only the CNN footage reminds us that it really did happen. The drama
and gravitas of the story should not be lost, but is, upon Americans.
The movie not only accurately portrays actual events, but notes their
context and their importance to American history, an analysis that many
have already so soon forgotten.
The star-filled cast's fame does not disservice or overshadow the characters they portray, a fine balance of talent and respect. Special note, however, must be paid to Laura Dern's awe-inspiring role as the aloof, artificial Secretary of State, Katherine Harris. Despite makeup which makes prostitutes jealous, her mannerisms and uncanny slanted poise cause incredulous disbelief that such a wacky imitation could be enacted. All the cast, however, is likewise surrealistically convincing.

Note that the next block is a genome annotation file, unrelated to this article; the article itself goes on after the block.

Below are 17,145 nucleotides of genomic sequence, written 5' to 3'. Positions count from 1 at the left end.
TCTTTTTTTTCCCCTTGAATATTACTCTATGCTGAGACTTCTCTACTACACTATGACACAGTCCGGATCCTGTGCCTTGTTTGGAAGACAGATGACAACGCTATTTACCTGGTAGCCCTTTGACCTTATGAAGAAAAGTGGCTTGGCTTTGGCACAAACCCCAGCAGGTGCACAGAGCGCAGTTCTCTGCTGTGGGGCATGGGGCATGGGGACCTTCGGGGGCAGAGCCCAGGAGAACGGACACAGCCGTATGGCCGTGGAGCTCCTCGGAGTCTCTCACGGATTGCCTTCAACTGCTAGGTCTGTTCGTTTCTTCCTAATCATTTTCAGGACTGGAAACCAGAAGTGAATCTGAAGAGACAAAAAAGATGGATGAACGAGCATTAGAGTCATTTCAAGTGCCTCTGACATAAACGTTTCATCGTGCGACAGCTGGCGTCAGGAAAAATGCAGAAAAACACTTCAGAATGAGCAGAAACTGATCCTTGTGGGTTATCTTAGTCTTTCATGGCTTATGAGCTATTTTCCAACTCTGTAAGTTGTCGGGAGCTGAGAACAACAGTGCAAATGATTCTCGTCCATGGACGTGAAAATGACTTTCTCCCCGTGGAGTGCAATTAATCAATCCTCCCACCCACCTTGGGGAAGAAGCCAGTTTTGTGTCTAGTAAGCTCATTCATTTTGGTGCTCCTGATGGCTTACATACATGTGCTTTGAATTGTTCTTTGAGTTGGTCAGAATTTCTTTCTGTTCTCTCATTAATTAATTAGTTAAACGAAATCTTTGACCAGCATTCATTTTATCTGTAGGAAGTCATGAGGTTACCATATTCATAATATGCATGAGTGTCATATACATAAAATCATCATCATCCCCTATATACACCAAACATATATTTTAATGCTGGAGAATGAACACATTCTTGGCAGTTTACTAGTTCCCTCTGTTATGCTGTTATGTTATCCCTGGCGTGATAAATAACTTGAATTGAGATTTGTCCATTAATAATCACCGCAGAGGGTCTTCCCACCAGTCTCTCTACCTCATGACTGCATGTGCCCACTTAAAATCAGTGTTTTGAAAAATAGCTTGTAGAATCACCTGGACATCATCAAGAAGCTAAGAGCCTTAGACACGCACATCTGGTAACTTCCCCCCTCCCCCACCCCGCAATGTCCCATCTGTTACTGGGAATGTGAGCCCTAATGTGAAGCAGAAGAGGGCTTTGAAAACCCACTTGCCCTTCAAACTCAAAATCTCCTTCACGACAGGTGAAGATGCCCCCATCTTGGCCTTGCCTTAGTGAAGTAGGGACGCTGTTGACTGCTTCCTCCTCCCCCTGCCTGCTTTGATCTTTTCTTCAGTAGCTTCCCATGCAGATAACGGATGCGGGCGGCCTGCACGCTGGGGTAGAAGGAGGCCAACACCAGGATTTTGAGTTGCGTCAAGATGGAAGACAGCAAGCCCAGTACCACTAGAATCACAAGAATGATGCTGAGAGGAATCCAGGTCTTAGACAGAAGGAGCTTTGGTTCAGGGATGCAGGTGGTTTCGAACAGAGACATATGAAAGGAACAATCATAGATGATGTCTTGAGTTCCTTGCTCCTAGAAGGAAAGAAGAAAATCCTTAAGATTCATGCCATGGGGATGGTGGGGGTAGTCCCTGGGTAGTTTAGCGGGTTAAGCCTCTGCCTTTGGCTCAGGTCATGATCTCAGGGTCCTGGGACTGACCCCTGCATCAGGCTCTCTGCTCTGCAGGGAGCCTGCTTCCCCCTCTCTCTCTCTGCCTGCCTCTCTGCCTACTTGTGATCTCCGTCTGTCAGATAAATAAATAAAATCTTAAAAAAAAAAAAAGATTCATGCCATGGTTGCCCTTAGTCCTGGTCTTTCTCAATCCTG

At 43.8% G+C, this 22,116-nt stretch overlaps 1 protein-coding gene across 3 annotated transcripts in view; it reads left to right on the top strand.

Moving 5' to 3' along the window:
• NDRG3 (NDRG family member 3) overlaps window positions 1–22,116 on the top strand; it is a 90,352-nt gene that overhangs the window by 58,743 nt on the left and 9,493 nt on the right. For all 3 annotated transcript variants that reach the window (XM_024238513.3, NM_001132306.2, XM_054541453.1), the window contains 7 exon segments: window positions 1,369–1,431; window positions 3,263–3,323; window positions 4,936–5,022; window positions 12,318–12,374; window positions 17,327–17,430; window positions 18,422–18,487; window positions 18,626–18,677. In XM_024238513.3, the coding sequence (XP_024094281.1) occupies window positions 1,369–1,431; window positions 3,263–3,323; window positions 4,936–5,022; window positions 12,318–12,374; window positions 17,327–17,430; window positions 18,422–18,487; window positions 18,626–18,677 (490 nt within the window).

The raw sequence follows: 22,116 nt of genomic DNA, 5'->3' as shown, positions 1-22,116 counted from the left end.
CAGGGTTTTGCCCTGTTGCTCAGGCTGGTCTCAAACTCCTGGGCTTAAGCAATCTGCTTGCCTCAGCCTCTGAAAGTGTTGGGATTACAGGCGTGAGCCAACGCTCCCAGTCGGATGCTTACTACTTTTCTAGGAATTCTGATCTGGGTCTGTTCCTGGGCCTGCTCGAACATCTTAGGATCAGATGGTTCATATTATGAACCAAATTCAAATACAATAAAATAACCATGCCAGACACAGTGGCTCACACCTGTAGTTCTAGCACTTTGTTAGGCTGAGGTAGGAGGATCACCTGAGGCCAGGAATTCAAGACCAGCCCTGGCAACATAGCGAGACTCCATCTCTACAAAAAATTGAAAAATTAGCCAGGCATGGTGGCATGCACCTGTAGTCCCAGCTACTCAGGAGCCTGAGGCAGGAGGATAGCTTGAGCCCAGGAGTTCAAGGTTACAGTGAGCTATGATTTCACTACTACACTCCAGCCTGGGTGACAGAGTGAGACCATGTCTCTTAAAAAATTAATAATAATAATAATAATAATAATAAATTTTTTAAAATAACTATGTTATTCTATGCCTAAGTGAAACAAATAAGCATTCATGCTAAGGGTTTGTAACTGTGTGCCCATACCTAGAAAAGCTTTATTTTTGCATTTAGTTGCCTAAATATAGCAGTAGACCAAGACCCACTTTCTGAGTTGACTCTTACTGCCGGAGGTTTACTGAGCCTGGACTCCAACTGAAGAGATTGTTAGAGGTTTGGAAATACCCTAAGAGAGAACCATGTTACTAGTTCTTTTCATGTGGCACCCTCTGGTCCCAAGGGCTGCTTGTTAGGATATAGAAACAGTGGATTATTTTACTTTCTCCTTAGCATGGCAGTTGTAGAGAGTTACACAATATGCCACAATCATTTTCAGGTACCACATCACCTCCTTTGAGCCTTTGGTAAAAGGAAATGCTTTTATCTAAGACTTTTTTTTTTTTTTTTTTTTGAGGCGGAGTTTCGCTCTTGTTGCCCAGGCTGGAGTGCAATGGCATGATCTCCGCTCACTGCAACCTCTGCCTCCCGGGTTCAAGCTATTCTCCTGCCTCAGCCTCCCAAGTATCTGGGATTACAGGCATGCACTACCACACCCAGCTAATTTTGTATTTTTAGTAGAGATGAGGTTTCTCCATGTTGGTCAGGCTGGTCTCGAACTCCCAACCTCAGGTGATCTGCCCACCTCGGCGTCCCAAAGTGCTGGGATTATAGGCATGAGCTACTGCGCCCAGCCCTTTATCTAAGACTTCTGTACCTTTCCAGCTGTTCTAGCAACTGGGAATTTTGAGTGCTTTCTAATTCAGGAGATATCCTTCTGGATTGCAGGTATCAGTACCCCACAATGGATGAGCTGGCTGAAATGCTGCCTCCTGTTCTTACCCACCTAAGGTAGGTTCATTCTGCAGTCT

The hard working, late hours, and soul-sucking reality of working in a campaign office, often a suite rented out of a strip shopping mall with temporary desks and phone lines cheaply laid in for only a few months' time, is evident and pervasive. Such atmospheres lend the movie a realistic feel of grassroots-level work. One is likely to develop a profound respect for the idealism and vigor (or ego) of such volunteers with such spartan environments.